Binay hopes for UAE investment

This is Mr Binay's first official visit to the UAE after assuming the vice presidency of the Philippines last year.

March 3, 2011 - Abu Dhabi, UAE -  Philippine Vice President, Jejomar Binay, holds a media briefing at the Philippine Embassy to discuss his visit to the UAE on Thursday March 3, 2011.  (Photo by Andrew Henderson / The National)

ABU DHABI // Jejomar Binay, the vice president of the Philippines, is hopeful that his talks with Sheikh Mohammed bin Zayed, Crown Prince of Abu Dhabi and Deputy Supreme Commander of the UAE Armed Forces, will boost UAE investment in his country.

The bilateral talks will focus on labour, agriculture, investments, trade and other issues of mutual interest, he said at a briefing last night. "I look forward to meeting him tomorrow [Friday]," he said. "We hope that the UAE will invest in health and education in Mindanao [southern Philippines]."

The talks may include a bilateral agreement between the UAE and the Philippines to implement new rules and regulations for the protection of the expatriate workers, he said. "We really hope to get support from the UAE," he added.

The vice president is expecting to meet Sheikh Mohammed today. This is Mr Binay's first official visit to the UAE after assuming the vice presidency last year.

He last visited Dubai "five to six years ago" when he was still the mayor of Makati City. In 2003, Dubai became a sister city of Makati City.

In his capacity as the presidential adviser on overseas Filipino workers (OFW) concerns, Mr Binay said he was facilitating the repatriation of 36 undocumented Filipina household workers in Abu Dhabi and Dubai. Twenty-eight are from Dubai. The women, who are staying at the labour-office shelters in both emirates, will be provided free air tickets by the Overseas Workers Welfare Administration in Manila. They fled their employers' homes after complaining of various forms of mistreatment and do not have pending cases in the Emirates.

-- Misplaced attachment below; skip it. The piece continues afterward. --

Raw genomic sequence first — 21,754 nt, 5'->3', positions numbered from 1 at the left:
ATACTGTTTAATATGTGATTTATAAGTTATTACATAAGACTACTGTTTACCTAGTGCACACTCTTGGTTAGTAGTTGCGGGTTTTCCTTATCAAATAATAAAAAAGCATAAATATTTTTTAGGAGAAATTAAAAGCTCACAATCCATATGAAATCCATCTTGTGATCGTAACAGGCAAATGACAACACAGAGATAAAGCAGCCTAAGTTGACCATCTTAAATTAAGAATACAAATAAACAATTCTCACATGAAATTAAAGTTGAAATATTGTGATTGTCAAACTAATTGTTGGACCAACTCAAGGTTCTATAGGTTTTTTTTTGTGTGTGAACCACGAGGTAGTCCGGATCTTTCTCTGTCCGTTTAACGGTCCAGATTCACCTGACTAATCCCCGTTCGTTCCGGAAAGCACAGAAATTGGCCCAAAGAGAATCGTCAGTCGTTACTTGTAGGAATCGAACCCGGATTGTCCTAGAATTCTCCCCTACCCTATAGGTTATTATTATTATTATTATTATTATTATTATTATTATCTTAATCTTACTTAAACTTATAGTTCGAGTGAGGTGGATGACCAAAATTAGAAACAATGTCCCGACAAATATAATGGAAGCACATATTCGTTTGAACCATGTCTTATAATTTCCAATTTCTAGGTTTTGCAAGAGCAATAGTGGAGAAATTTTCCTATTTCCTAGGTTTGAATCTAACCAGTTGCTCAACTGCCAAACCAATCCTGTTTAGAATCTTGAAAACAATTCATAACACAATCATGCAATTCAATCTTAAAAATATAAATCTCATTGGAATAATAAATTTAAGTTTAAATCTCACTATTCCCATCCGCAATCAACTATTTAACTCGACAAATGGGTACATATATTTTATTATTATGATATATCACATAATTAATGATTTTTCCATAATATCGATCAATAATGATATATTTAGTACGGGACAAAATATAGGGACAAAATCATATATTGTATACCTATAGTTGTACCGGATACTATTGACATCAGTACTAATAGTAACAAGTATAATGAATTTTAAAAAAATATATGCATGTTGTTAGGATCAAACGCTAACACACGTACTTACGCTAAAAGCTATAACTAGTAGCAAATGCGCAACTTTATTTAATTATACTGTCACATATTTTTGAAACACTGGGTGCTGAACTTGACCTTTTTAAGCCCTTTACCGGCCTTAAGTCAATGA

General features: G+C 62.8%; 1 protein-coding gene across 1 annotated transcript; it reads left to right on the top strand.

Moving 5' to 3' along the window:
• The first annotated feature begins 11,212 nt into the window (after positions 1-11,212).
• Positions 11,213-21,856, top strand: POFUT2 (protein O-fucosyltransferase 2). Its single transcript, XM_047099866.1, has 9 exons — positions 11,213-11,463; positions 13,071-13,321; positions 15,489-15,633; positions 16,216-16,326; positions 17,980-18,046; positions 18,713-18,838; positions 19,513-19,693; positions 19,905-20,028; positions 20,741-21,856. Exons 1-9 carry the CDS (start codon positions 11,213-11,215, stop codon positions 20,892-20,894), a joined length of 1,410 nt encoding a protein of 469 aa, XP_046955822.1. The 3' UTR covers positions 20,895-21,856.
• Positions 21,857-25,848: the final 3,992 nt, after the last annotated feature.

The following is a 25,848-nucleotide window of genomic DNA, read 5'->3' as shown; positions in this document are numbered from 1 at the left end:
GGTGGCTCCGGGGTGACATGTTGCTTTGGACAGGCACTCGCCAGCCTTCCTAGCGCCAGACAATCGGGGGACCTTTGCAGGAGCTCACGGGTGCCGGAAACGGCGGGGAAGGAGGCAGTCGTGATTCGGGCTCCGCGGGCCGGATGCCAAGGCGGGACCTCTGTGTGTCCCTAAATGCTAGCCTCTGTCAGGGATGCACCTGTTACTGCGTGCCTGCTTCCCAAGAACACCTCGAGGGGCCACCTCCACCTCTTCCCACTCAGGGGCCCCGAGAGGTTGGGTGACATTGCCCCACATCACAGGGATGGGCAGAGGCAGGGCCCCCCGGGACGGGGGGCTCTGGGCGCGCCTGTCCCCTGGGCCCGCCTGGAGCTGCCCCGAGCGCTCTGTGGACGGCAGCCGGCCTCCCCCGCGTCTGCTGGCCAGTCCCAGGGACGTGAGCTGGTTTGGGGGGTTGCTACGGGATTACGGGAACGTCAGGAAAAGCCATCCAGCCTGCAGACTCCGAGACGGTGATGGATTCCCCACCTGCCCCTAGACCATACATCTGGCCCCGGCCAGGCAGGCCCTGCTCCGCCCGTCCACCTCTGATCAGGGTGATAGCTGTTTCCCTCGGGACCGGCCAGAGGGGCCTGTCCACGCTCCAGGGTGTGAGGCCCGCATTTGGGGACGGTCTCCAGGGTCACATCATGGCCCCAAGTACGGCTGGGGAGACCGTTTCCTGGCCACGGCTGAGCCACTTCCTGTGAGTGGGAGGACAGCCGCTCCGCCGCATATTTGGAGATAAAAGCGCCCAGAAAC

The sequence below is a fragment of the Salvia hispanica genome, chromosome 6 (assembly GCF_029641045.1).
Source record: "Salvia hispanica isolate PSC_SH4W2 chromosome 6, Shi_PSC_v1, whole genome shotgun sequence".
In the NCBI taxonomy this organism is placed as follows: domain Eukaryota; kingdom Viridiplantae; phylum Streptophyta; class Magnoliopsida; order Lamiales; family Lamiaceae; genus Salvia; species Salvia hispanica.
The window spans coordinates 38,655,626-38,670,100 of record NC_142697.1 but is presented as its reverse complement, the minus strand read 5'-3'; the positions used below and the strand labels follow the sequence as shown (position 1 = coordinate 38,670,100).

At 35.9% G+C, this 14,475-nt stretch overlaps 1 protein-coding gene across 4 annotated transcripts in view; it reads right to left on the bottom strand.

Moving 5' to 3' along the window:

The UAE is the second most popular destination - after Saudi Arabia - for Filipinos, and with nearly 610,000 living in the Emirates, was among the principal sources of the US$18.76 billion (Dh68.5bn) remitted to the Philippines by overseas Filipino workers last year.

Nasser Munder, the labour attache in Abu Dhabi, said the UAE had existing labour laws to protect Filipino migrant workers. Sixty per cent of them are skilled or professional workers, 25 per cent are in the service sector and 15 per cent are household workers.

"For housemaids who are not covered by the UAE labour law, there is a dispute section at the immigration where complaints against employers, such as unpaid salaries are heard," he said. "But when both parties fail to settle, they are referred by the section to the Shariah court which will then decide on the merits of the case."

When the UAE Foreign Minister Sheikh Abdullah bin Zayed visited Manila last October, he expressed a willingness to help the Philippines combat human trafficking, Mr Binay said. "Sheikh Abdullah said that he wants the UAE to be a model country in hosting overseas Filipino workers."

Adelio Cruz, the consul general at the Philippine Embassy, said co-operation between the UAE authorities and the embassy resulted in the conviction of three Filipinos who were involved in human trafficking in the UAE last year.

Mr Binay visited two Filipino schools, the Philippine National School and the Pisco Private School in Abu Dhabi, yesterday. Tonight he will meet with leaders of 50 Filipino community groups in Dubai and the northern emirates at the Philippine overseas labour office in Deira and leave for Manila tomorrow morning.

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